Underage gambling has long been on the radar of global authorities who say that online casinos may pose a danger to those who are too young to understand them. While underage children playing games of the online variety has long been a topic of discussion and concern, now authorities are becoming worried by the number of bets being placed on online first-person shooter tournaments, such as are played with games like First Strike.
The problem it seems is that while under 18s and under 21s are allowed to play in such tournaments, betting on these has reached epic proportions and it is not just adults who are placing their money on the outcomes of these tournaments. It is children too.
A spokesperson for the UK-based bookmaker William Hill, stated that the site has taken bets totalling about £250 000 (about R2-million) on these kinds of gaming tournaments just this year and he predicts that next year, that amount could quadruple. Though this kind of gambling is more than acceptable for adults, authorities are beginning to worry that children (or at least, under 18s) are starting to get in on the action too, but they’re not just betting in the conventional sense.
A platform that allows for this kind of betting recently stated that what seems to be occurring is that teenagers are using third-party software providers to bet “add-ons”, that is, rare in-game weapons and armour that could be used by the characters in the game. They purchase these on third-party sites and use their parents’ credit cards or ewallet accounts to make their purchases. Children are also using their parents’ online accounts to place more traditional bets on the outcomes of these tournaments and this means not just that they are engaging in underage betting, but also that they are involved in fraud.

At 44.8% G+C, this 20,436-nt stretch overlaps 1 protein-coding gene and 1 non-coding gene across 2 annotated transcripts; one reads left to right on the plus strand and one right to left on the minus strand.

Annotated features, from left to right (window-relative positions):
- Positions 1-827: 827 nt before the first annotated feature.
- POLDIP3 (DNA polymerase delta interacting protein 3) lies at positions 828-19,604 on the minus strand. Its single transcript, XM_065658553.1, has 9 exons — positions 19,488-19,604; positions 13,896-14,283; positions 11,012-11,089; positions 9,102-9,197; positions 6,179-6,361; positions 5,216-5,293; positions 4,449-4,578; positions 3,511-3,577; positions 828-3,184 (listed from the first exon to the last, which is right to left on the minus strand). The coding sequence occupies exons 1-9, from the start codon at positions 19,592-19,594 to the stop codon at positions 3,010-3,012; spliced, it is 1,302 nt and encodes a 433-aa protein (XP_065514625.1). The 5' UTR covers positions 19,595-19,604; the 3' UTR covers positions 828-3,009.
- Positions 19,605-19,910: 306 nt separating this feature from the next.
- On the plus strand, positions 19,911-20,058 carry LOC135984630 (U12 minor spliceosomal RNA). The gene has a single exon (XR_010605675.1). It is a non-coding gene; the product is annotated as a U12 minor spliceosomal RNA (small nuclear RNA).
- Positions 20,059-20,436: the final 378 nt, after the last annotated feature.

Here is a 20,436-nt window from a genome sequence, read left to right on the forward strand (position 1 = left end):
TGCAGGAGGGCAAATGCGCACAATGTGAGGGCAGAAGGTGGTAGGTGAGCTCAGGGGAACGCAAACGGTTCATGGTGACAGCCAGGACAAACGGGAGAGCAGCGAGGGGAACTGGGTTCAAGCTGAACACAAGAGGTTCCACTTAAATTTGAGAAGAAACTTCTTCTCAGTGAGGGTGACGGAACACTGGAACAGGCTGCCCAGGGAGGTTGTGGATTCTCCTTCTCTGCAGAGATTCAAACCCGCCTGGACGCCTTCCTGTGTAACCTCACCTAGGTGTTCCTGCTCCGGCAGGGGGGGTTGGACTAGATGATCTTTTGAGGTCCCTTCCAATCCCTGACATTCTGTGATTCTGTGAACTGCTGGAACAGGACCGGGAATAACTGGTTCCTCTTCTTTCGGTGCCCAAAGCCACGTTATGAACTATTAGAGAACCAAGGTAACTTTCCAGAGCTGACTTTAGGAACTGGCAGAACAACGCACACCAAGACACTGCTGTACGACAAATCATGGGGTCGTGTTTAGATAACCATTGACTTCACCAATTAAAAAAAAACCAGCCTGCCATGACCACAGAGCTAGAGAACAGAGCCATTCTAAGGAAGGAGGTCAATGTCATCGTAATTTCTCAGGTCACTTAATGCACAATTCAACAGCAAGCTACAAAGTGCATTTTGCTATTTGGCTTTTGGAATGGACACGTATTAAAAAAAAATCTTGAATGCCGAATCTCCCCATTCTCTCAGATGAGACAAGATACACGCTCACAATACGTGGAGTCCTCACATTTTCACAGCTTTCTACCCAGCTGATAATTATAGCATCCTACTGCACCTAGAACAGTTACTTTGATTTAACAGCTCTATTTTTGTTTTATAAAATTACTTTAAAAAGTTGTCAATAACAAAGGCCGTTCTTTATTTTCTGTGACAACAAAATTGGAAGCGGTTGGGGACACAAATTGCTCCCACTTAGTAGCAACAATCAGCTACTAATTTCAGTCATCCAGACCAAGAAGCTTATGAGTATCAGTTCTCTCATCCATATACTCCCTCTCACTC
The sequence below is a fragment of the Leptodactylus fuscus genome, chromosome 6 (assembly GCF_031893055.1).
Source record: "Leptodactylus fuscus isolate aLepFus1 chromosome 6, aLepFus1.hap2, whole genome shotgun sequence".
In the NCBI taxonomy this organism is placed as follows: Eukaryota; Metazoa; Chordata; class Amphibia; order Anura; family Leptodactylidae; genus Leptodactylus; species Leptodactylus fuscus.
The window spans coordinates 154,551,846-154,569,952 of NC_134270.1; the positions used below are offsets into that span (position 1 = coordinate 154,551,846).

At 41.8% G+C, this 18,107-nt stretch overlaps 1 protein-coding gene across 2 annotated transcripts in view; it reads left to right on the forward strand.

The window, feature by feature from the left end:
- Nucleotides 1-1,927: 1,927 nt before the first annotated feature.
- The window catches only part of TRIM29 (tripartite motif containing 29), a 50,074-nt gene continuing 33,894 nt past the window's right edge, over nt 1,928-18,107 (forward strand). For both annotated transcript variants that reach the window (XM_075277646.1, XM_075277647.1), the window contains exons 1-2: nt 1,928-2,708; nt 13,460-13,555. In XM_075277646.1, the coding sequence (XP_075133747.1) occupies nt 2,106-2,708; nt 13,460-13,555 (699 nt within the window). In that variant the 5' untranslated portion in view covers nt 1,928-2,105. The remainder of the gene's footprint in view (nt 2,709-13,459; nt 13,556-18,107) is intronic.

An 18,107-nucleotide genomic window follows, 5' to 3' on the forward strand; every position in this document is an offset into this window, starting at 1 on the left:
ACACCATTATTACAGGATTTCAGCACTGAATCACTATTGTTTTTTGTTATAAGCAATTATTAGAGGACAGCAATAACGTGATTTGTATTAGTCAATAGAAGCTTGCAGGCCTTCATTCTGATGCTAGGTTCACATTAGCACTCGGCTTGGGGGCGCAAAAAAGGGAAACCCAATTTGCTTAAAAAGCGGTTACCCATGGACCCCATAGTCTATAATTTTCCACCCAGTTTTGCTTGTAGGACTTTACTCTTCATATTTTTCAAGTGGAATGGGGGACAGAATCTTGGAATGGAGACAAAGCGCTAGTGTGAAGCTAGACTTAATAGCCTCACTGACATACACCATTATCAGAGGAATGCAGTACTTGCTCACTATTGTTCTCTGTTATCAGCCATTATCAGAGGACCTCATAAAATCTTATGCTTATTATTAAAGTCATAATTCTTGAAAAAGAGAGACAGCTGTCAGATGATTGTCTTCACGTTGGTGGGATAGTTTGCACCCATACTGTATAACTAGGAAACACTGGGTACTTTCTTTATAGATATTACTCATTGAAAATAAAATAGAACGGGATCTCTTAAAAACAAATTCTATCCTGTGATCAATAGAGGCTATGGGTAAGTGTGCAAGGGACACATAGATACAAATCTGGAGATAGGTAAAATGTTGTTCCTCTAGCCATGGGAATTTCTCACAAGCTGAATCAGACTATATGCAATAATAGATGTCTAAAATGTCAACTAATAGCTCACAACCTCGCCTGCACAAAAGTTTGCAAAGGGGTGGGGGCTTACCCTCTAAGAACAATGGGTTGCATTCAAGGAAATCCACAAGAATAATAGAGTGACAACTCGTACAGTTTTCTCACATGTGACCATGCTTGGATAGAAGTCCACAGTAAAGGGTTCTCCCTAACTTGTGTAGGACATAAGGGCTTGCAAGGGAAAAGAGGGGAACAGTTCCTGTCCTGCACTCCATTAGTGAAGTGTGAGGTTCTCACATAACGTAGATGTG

In South Africa, we have long had a problem will illegal betting amongst adults, but has this graduated as far as illegal online betting by children? Currently, given the grey areas around online gambling legislation, it is very difficult to determine if children are stealing their parents’ details to be online, and there have been few to no reported cases of this happening. However, given our increasing internet speeds and the availability of online collaborative games through platforms such as Steam, it may not be long before South Africa faces the same problem global authorities are currently seeing.
For parents who are concerned that their teens may be using their online casino accounts, or even using their credit cards to open accounts at South African online casinos, remember that prevention is better than cure. If you suspect that your underage child is engaging in any type of online betting, change your passwords, get a new credit card or set up parental controls on your home computers.